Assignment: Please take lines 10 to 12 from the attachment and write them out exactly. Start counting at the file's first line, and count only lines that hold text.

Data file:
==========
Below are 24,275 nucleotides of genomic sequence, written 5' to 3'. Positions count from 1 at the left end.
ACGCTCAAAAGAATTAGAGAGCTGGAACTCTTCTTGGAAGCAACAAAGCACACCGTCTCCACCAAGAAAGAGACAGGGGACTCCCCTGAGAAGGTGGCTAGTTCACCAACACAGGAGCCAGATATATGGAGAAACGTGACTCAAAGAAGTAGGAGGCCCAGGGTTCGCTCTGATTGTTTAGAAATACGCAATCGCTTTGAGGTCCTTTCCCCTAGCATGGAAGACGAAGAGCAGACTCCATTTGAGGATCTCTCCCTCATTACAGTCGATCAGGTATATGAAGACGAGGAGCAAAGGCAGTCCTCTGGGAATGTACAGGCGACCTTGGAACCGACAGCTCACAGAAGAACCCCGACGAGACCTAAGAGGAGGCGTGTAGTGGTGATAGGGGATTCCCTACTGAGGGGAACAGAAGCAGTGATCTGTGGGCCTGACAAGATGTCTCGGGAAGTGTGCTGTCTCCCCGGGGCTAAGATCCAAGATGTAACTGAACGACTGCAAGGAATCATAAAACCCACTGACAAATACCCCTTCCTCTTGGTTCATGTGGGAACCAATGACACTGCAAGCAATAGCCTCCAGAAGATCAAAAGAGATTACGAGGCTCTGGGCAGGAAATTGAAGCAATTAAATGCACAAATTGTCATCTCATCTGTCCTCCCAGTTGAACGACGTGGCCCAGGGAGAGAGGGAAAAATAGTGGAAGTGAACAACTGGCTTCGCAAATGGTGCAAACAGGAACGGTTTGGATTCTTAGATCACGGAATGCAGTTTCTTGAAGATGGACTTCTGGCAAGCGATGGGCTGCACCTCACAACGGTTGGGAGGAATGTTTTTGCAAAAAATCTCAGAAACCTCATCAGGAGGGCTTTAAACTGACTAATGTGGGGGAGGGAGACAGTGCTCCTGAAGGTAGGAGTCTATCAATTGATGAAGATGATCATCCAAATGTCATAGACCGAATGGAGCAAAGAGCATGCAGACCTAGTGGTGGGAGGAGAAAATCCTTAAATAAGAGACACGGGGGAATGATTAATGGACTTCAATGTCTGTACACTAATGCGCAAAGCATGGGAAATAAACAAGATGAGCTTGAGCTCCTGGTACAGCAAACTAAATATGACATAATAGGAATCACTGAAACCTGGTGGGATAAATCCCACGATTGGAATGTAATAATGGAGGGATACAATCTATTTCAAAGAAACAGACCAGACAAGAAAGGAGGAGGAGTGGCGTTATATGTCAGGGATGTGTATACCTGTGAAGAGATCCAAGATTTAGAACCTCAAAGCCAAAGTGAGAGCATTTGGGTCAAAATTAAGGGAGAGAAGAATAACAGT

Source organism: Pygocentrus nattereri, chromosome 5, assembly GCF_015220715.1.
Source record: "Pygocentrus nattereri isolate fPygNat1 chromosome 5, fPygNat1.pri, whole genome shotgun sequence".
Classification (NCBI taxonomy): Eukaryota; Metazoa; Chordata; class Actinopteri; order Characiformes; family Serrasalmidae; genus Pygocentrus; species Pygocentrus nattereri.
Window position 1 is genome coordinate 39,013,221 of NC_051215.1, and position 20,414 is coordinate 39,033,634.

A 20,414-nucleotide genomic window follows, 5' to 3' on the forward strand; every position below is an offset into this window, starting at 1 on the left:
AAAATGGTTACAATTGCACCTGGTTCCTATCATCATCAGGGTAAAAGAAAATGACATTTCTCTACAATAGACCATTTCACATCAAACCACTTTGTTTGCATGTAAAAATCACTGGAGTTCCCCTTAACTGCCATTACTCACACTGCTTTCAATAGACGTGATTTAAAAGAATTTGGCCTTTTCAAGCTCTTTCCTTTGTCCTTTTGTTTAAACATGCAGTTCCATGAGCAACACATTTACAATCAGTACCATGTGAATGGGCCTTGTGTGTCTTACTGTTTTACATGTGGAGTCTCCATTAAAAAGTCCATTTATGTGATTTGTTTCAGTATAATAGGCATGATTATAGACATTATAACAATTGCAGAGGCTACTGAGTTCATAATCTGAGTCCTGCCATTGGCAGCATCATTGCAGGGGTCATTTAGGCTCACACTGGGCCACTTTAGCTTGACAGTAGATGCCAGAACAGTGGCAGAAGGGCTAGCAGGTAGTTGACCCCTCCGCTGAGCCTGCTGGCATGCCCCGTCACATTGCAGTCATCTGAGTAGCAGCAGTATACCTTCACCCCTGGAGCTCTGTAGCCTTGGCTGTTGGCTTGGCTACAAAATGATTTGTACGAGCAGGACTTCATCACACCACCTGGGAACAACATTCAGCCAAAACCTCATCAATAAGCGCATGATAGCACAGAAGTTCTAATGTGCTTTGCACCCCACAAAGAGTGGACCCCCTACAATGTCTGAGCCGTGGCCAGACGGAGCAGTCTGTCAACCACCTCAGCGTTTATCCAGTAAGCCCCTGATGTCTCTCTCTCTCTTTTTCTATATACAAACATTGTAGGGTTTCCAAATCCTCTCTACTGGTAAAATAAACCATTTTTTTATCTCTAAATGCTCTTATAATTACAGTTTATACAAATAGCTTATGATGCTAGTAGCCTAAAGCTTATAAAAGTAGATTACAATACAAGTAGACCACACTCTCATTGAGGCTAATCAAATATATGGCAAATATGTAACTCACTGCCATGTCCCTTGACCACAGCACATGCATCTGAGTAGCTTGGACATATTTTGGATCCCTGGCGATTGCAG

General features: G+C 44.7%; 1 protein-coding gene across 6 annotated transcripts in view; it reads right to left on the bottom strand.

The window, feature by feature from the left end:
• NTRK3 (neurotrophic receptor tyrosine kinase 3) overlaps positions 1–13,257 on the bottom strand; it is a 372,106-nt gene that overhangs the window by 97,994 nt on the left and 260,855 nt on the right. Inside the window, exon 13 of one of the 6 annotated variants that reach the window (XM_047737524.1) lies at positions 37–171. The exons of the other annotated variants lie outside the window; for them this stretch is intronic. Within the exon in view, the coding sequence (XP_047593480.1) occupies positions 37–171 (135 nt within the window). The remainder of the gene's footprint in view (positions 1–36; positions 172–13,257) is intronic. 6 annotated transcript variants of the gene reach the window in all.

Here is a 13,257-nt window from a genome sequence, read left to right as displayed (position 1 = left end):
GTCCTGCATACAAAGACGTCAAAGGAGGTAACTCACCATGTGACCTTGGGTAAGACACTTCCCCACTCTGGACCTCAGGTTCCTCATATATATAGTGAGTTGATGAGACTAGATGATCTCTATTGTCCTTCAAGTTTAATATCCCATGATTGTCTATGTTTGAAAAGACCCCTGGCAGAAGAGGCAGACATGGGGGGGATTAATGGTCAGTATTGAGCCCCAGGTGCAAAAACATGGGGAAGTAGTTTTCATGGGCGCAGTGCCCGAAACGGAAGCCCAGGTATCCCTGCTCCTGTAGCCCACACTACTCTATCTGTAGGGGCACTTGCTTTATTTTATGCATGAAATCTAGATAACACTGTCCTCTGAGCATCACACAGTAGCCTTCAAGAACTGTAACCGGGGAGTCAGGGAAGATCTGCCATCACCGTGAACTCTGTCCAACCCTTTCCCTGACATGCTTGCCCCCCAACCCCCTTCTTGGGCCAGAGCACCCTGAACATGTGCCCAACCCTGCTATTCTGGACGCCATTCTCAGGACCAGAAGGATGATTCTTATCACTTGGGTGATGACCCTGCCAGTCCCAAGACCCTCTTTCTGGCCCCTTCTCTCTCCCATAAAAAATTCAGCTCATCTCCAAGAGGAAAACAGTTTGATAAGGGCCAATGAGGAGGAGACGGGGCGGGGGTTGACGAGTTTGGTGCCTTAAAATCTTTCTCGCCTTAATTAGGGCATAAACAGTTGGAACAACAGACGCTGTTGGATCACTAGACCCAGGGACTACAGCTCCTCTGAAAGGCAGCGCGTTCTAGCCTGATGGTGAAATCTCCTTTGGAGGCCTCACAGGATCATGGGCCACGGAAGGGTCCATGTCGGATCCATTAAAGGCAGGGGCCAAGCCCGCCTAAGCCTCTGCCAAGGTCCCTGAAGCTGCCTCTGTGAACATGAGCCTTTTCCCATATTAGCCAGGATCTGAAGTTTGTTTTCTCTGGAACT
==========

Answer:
The window, feature by feature from the left end:
• NTRK3 (neurotrophic receptor tyrosine kinase 3) overlaps positions 1–13,257 on the bottom strand; it is a 372,106-nt gene that overhangs the window by 97,994 nt on the left and 260,855 nt on the right. Inside the window, exon 13 of one of the 6 annotated variants that reach the window (XM_047737524.1) lies at positions 37–171. The exons of the other annotated variants lie outside the window; for them this stretch is intronic. Within the exon in view, the coding sequence (XP_047593480.1) occupies positions 37–171 (135 nt within the window). The remainder of the gene's footprint in view (positions 1–36; positions 172–13,257) is intronic. 6 annotated transcript variants of the gene reach the window in all.

Here is a 13,257-nt window from a genome sequence, read left to right as displayed (position 1 = left end):